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Using a road surface analyzer to explain noise characteristics of portland cement concrete pavement surface texture Kuemmel, David A et al

By: Kuemmel, David APublication details: Transportation Research Record, 2000Description: nr 1716, s. 144-51Subject(s): USA | Rigid pavement | Cement | Concrete | Surface texture | Noise | Depth | Width | Measurement | Apparatus | Laser | 33Bibl.nr: VTI P8167:1716Location: Abstract: Uniformly spaced, transverse-tined portland cement concrete (PCC) pavements have been in extensive use in the United States since the early 1970s. Recent research by the Wisconsin Department of Transportation (WisDOT) and the Federal Highway Administration (FHWA) has led to an interim guideline for randomization of the tining pattern, with spacings varying from 10 to 40 mm and 50% of the spacings at or below 25 mm. At least five states have experimented with this random pattern. A six-state research study, funded by WisDOT and FHWA, was completed in 2000 by Marquette University and the HNTB Corporation. This study investigated 57 different PCC pavement textures, including a wide range of transverse and longitudinal tining patterns. One goal was to explain noise differences within and between various textures as well as to document noise and texture differences. The laser-based road surface analyzer (ROSAN), developed cooperatively by the Turner Fairbanks Research Center and private industry, was utilized for surface textural measurements. Before the advent of laser-based texture measurement devices, large studies of this type would have relied on manual volumetric (sand patch) measurements to quantify surface textural differences, making virtually impossible the determination of reasons for differences in noise characteristics of various textures. The use of ROSAN is described, tools developed to analyze textural variations and noise characteristics of tined pavement surfaces are presented, and correlations between ROSAN outputs and other variables, including noise level and sand patch measurements, are provided. Examples of simple and more subtle causes of noise discrepancies on random transverse tined PCC pavements are presented by use of ROSAN outputs. A great variation in surface texture, including tine spacing, width, and depth, was found among different PCC pavement sections constructed to identical tining specifications. Significant variations were also noted within any given test section in all states. A low correlation between ROSAN estimated texture depth and noise was observed. A more significant correlation between depth and width of tining was observed with use of ROSAN outputs. Recommendations include the need for quality control of tine depth, the need for a wet pavement accident study to determine tining depth requirements, and the development of an improved measurement device for measuring longitudinally tined PCC pavements.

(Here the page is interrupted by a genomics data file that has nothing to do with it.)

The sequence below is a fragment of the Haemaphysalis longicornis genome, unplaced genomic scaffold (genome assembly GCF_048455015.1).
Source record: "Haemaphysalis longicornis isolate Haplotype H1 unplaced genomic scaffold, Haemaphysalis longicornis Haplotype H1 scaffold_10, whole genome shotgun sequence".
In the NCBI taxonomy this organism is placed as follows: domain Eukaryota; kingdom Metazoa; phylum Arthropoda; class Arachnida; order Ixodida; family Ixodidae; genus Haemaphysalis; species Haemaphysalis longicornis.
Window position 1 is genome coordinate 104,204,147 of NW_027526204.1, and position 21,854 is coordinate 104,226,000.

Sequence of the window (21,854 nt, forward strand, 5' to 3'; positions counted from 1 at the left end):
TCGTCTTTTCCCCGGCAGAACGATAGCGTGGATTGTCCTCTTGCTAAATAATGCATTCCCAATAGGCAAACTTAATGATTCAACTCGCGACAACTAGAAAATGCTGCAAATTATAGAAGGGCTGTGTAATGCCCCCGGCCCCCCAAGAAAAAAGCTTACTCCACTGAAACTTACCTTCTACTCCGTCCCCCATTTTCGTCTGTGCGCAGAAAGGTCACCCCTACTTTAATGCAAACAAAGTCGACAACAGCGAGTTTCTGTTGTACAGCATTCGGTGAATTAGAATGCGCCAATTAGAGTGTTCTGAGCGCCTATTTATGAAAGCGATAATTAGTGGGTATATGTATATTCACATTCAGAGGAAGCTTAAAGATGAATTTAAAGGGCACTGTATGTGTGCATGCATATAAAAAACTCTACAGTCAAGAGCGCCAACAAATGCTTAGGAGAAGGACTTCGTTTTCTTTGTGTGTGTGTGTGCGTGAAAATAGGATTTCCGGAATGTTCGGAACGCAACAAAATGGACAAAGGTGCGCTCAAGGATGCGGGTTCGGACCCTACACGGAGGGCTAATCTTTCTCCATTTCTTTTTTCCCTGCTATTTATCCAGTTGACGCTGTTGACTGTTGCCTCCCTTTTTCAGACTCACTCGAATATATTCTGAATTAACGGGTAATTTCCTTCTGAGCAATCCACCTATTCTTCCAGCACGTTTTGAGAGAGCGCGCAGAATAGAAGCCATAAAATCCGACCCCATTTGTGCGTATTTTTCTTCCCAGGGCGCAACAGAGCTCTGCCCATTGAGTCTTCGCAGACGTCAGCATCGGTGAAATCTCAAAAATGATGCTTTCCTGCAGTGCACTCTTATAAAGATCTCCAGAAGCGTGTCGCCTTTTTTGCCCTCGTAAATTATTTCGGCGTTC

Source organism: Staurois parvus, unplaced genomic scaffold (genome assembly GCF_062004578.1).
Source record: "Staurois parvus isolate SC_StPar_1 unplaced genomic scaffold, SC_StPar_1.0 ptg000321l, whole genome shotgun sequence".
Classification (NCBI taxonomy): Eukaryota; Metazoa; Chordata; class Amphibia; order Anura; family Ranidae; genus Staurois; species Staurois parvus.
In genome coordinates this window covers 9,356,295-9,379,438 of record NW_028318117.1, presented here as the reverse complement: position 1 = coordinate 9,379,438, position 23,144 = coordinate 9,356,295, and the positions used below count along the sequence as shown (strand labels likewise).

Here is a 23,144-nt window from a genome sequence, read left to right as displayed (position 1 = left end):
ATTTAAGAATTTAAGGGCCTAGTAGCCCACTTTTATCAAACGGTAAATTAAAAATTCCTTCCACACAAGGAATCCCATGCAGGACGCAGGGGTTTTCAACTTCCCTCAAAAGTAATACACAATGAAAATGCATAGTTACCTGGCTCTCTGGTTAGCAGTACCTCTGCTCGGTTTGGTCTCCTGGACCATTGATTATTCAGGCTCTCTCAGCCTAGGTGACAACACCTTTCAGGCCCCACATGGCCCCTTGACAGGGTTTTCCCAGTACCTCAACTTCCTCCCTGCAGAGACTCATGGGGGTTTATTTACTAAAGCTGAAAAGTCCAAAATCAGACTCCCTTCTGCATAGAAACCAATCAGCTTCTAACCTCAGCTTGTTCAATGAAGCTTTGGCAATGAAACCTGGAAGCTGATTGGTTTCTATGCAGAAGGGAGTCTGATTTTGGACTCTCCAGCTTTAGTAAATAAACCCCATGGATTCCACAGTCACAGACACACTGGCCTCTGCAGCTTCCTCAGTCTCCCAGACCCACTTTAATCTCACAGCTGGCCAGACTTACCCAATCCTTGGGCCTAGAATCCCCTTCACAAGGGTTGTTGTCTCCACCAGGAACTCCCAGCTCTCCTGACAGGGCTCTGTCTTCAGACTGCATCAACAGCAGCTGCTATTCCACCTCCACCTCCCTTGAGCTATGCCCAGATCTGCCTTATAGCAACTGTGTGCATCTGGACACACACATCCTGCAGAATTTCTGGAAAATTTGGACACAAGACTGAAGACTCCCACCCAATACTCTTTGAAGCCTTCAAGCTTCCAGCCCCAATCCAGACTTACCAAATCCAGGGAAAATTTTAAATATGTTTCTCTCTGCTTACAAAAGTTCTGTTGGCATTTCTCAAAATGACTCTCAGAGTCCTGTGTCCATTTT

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Uniformly spaced, transverse-tined portland cement concrete (PCC) pavements have been in extensive use in the United States since the early 1970s. Recent research by the Wisconsin Department of Transportation (WisDOT) and the Federal Highway Administration (FHWA) has led to an interim guideline for randomization of the tining pattern, with spacings varying from 10 to 40 mm and 50% of the spacings at or below 25 mm. At least five states have experimented with this random pattern. A six-state research study, funded by WisDOT and FHWA, was completed in 2000 by Marquette University and the HNTB Corporation. This study investigated 57 different PCC pavement textures, including a wide range of transverse and longitudinal tining patterns. One goal was to explain noise differences within and between various textures as well as to document noise and texture differences. The laser-based road surface analyzer (ROSAN), developed cooperatively by the Turner Fairbanks Research Center and private industry, was utilized for surface textural measurements. Before the advent of laser-based texture measurement devices, large studies of this type would have relied on manual volumetric (sand patch) measurements to quantify surface textural differences, making virtually impossible the determination of reasons for differences in noise characteristics of various textures. The use of ROSAN is described, tools developed to analyze textural variations and noise characteristics of tined pavement surfaces are presented, and correlations between ROSAN outputs and other variables, including noise level and sand patch measurements, are provided. Examples of simple and more subtle causes of noise discrepancies on random transverse tined PCC pavements are presented by use of ROSAN outputs. A great variation in surface texture, including tine spacing, width, and depth, was found among different PCC pavement sections constructed to identical tining specifications. Significant variations were also noted within any given test section in all states. A low correlation between ROSAN estimated texture depth and noise was observed. A more significant correlation between depth and width of tining was observed with use of ROSAN outputs. Recommendations include the need for quality control of tine depth, the need for a wet pavement accident study to determine tining depth requirements, and the development of an improved measurement device for measuring longitudinally tined PCC pavements.

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